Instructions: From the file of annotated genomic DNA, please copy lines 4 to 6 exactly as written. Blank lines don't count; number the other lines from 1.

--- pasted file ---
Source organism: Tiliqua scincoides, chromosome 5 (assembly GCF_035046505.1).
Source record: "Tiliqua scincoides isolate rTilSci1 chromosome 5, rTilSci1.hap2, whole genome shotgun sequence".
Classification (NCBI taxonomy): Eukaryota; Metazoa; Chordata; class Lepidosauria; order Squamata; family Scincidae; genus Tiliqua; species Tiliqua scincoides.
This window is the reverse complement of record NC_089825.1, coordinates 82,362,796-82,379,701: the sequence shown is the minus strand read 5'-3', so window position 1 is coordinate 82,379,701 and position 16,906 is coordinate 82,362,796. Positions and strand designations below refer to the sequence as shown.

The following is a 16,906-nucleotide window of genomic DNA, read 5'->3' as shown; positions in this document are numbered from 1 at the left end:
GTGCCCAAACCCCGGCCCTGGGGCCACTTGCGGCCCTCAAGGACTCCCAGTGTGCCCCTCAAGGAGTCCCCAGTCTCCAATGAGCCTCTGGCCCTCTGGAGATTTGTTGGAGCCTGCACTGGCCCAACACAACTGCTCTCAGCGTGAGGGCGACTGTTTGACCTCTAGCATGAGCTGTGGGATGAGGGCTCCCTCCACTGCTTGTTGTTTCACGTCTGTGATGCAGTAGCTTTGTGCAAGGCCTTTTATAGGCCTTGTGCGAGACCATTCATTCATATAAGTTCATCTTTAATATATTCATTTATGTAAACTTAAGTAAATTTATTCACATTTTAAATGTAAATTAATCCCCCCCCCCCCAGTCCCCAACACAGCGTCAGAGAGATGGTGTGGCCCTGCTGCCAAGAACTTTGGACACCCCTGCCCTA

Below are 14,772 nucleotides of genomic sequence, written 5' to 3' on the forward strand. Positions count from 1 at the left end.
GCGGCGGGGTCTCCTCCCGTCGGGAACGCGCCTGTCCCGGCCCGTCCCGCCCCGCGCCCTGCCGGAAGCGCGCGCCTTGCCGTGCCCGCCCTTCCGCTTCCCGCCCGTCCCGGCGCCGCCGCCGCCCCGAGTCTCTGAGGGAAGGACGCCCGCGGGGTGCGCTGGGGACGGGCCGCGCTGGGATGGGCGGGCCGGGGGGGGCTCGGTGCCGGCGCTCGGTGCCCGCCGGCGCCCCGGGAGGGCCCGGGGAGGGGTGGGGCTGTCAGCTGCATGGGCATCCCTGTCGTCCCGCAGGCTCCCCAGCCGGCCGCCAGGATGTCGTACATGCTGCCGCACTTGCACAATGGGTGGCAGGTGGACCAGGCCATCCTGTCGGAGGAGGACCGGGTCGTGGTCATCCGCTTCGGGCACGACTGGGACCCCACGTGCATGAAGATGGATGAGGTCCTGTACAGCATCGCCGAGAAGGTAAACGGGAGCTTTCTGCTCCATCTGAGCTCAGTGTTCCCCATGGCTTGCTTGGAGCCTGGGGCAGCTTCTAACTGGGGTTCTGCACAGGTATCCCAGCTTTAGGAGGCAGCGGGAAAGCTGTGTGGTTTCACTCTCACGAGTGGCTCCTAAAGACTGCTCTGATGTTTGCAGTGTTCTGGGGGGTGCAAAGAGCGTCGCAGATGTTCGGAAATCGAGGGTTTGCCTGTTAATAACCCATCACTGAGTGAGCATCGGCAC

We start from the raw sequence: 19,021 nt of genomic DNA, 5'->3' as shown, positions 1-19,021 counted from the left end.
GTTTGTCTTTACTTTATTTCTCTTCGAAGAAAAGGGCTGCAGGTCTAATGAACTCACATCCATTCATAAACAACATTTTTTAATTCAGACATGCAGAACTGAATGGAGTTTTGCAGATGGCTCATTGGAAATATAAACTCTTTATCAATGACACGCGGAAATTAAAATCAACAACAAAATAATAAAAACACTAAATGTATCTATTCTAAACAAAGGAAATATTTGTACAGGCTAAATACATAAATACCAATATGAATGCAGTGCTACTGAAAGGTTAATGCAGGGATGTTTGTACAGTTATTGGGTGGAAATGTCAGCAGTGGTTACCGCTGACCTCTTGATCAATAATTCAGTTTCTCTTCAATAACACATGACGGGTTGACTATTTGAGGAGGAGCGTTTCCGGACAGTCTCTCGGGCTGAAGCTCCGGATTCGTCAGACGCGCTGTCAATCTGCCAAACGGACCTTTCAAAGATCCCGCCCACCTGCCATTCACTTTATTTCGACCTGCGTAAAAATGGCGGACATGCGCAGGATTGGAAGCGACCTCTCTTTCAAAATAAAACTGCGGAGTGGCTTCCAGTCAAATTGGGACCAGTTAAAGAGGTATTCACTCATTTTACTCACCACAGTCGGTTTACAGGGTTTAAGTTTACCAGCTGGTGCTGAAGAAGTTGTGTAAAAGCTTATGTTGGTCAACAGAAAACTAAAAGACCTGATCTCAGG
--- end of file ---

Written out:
This window is the reverse complement of record NC_089825.1, coordinates 82,362,796-82,379,701: the sequence shown is the minus strand read 5'-3', so window position 1 is coordinate 82,379,701 and position 16,906 is coordinate 82,362,796. Positions and strand designations below refer to the sequence as shown.

The following is a 16,906-nucleotide window of genomic DNA, read 5'->3' as shown; positions in this document are numbered from 1 at the left end:
GTGCCCAAACCCCGGCCCTGGGGCCACTTGCGGCCCTCAAGGACTCCCAGTGTGCCCCTCAAGGAGTCCCCAGTCTCCAATGAGCCTCTGGCCCTCTGGAGATTTGTTGGAGCCTGCACTGGCCCAACACAACTGCTCTCAGCGTGAGGGCGACTGTTTGACCTCTAGCATGAGCTGTGGGATGAGGGCTCCCTCCACTGCTTGTTGTTTCACGTCTGTGATGCAGTAGCTTTGTGCAAGGCCTTTTATAGGCCTTGTGCGAGACCATTCATTCATATAAGTTCATCTTTAATATATTCATTTATGTAAACTTAAGTAAATTTATTCACATTTTAAATGTAAATTAATCCCCCCCCCCCCAGTCCCCAACACAGCGTCAGAGAGATGGTGTGGCCCTGCTGCCAAGAACTTTGGACACCCCTGCCCTA